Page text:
Tag Archives: danger

The #1 Question All Writers Should Ask


by Lillian Csernica on August 11, 2017

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Stories grow out of two questions: What if? and What next?

If you’re like me, your stories tend to start out as a sudden flash of action or dialogue. Maybe you think of a character first, and then the problem. Either way, once you’ve got your basic idea on paper and it’s time to think about story structure, there’s one essential question you must answer:

Why now?

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In Dickens’ A Christmas Carol, Ebenezer Scrooge has to change his ways right now or he won’t live to see another Christmas.

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In The Hunger Games, when Katniss’ little sister is chosen to represent their District, Katniss has to take action right now to save her sister’s life. The only acceptable way is to volunteer and take her place.

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In Andy Weir’s novel The Martian, astronaut Mark Watney has to come up with some kind of life support system right now. Maybe NASA will mount a successful rescue mission.  Maybe Watney’s team will do it. That’s all off in the land of What Then? When you’re stuck on Mars with no hope in sight, right now means right now!

Answering the Why now? question will raise your stakes, heighten your action, and give your readers a story they’ll remember!

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Filed under Christmas, classics, creativity, dreams, editing, fairy tales, Family, fantasy, Fiction, frustration, Goals, historical fiction, memoirs, nature, publication, research, science fiction, travel, Writing

Getting Too Close to Nature


by Lillian Csernica on June 18th, 2017

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www,vancouverobserver.com

See this? This is a mountain lion. A cougar. A puma.

They can be 5 to 9 feet long and weigh 100 to 150 lb. They can run 40 to 50 miles per hour and jump up to 20 feet high. They’re also excellent at climbing.

This was in my back yard yesterday, in broad daylight.

As soon as I saw the big cat crossing our creek, I yelled up the stairs to my husband. We have three housecats, and I wanted all of them accounted for right then.

My husband came down. I told him what I’d seen. He asked me if I was sure. Hell yes I was sure! Back when I was 19, I spent a summer in Larkspur, Colorado working the local Renaissance Faire. Many of us lived on site during the week, including the tiger tamer and his menagerie. “Tiger tamer” isn’t really fair, because Bhaghavan treated his cats with the utmost respect and care.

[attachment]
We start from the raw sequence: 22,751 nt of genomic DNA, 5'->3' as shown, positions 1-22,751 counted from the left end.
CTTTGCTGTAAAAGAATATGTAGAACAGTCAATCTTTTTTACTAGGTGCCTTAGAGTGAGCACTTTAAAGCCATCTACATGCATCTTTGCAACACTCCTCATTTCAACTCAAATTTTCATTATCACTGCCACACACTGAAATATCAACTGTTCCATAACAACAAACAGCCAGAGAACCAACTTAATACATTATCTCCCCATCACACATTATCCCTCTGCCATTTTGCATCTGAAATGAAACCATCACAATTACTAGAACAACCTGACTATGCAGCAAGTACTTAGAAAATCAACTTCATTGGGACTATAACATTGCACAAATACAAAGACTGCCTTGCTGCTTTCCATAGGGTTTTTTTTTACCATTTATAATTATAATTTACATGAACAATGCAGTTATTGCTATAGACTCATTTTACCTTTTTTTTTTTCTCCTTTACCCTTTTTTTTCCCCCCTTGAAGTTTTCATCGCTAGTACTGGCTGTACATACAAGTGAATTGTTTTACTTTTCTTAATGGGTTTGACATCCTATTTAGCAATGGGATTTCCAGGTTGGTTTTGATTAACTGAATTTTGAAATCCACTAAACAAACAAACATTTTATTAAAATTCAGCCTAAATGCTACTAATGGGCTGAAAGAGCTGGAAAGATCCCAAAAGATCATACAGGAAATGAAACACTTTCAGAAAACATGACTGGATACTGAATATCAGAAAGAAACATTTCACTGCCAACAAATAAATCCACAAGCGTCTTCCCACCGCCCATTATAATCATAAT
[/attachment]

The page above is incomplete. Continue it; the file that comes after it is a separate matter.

That included the mountain lion. One day he took the mountain lion out for a walk and passed by where I was sitting. Bhaghavan brought the mountain lion over. The big cat promptly flopped down across my feet and started to purr.

Believe me when I tell you there was NO WAY I was going to rub that tummy!

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So yes, I do know a mountain lion when I see one.

Mountain lions are normally reclusive and avoid human habitation. To see one walking past my house in full view was both a marvel and a huge surprise. I believe the mountain lion was following a deer trail. It disappeared into the tree line on the other side of the creek.

We found our gray and white cat Hunter under the car. Rayas, the torby, was curled up on a lawn chair, apparently asleep. And Coco, the fluffy black longhair, was up a tree. Smart cat, Coco.

Yes, it’s wonderful to live in the mountains among the California coastal redwoods. Getting close to Nature is important. It’s also important to remember that Nature is perfectly capable of sneaking up on us!

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huntalberta.ca

 

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Filed under cats, Family, home town, Lillian Csernica, nature, veterinarian

A New Variation of “Don’t Ask, Don’t Tell”?


by Lillian Csernica on January 26, 2017

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A strange thing happened today on the way to the grocery store.

As I was walking toward the entrance, I noticed a big brown SUV parked across the aisle. No big deal, right?  There are lots of SUVs around these days. What caught my eye was the driver’s side door hanging wide open. Then I realized I could hear the engine running. I took a closer look. There was no one inside the vehicle.

A security guard happened to be standing outside the store entrance. I hurried over to him and pointed out the SUV. The guard strolled over to the SUV just as a man walked up from behind it. They said something to each other that I couldn’t hear, then the one man climbed into the SUV while the security guard nodded and smiled.

When the guard came back, he told me the man said he’d just stopped for a minute so he could throw some trash in one of the Dumpsters. Really? The man parked that far away from the actual Dumpsters, then left the engine running and the driver’s side door open, in that part of downtown Santa Cruz?

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How did that security guard know for sure the man he was talking was in fact the owner of that vehicle?

I wonder what would have happened if I’d dialed 911 and reported a car abandoned with the engine running. How soon would a patrol car have responded? Would the same man have walked up and taken possession of the SUV?

I’m going to keep an eye on the police blotter section of the local newspapers and see if any Grand Theft Auto cases turn up that fit the time and location. What I saw could have been exactly what it looked and sounded like. Still, it bothers me.

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